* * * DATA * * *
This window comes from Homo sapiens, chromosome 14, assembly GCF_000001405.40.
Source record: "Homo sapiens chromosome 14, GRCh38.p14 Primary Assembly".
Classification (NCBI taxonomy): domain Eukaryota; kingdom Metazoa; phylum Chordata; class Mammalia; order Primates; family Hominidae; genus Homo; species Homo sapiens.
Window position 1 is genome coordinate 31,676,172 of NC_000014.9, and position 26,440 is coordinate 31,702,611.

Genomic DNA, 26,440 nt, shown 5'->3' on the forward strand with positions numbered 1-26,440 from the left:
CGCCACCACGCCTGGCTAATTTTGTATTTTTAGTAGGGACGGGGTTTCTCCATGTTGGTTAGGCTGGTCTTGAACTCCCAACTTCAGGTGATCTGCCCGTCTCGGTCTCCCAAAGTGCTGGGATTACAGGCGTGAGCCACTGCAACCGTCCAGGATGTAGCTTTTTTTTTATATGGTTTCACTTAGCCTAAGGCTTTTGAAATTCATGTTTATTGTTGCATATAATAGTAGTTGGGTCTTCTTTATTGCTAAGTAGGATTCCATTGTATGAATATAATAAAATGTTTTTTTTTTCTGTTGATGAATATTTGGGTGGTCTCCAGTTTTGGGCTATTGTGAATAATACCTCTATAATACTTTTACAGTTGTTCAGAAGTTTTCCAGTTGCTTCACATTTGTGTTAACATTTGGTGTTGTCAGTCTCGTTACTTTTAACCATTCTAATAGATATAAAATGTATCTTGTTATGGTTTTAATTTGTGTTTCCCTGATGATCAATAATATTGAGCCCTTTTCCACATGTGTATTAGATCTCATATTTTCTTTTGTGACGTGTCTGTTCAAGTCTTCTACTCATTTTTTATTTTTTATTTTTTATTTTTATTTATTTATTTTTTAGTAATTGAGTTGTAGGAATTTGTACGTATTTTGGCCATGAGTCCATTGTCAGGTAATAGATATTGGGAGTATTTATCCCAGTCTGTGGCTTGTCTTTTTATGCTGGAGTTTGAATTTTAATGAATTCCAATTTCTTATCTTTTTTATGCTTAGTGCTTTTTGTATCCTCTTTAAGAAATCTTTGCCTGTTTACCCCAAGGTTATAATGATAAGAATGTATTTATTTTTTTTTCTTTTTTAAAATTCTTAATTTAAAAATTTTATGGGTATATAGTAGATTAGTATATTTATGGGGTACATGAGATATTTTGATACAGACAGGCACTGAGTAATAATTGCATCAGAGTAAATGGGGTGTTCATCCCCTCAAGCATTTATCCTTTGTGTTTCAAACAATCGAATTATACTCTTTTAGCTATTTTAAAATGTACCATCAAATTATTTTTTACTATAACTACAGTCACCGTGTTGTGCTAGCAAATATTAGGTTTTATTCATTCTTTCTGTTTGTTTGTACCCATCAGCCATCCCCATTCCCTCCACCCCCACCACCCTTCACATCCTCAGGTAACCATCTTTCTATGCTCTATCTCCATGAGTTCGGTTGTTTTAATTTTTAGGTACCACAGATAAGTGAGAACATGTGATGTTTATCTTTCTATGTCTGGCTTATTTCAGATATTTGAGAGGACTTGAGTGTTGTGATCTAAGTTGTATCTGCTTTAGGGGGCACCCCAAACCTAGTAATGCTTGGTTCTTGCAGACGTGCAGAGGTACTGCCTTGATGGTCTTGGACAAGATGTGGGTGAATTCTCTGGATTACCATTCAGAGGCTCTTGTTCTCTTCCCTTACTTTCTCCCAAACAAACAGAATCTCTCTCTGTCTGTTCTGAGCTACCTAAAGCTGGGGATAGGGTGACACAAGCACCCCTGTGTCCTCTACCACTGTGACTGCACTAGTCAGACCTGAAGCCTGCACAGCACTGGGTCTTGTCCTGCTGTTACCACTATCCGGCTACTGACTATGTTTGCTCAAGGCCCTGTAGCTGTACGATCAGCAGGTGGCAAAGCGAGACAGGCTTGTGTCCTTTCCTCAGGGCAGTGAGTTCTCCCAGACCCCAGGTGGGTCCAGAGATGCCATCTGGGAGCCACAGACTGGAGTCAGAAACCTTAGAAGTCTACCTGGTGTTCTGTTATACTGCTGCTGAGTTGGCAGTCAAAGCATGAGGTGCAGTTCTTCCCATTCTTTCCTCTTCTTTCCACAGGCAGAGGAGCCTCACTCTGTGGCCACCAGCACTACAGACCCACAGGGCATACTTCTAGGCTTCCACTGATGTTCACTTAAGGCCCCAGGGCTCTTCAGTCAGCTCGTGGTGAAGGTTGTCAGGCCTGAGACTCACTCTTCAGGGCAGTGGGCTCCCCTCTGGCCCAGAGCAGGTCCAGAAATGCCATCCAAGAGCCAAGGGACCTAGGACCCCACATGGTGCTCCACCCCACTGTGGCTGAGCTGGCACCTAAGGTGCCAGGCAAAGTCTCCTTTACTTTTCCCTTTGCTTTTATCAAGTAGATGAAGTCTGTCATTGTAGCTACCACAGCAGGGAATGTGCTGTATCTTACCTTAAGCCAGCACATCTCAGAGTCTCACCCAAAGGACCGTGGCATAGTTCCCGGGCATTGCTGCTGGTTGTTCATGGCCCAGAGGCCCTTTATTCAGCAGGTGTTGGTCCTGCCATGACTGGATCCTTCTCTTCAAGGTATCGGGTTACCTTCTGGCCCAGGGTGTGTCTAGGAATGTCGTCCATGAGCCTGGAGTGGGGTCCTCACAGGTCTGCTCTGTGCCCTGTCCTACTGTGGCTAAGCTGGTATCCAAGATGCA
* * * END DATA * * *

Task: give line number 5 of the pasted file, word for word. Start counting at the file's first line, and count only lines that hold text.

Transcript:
Genomic DNA, 26,440 nt, shown 5'->3' on the forward strand with positions numbered 1-26,440 from the left: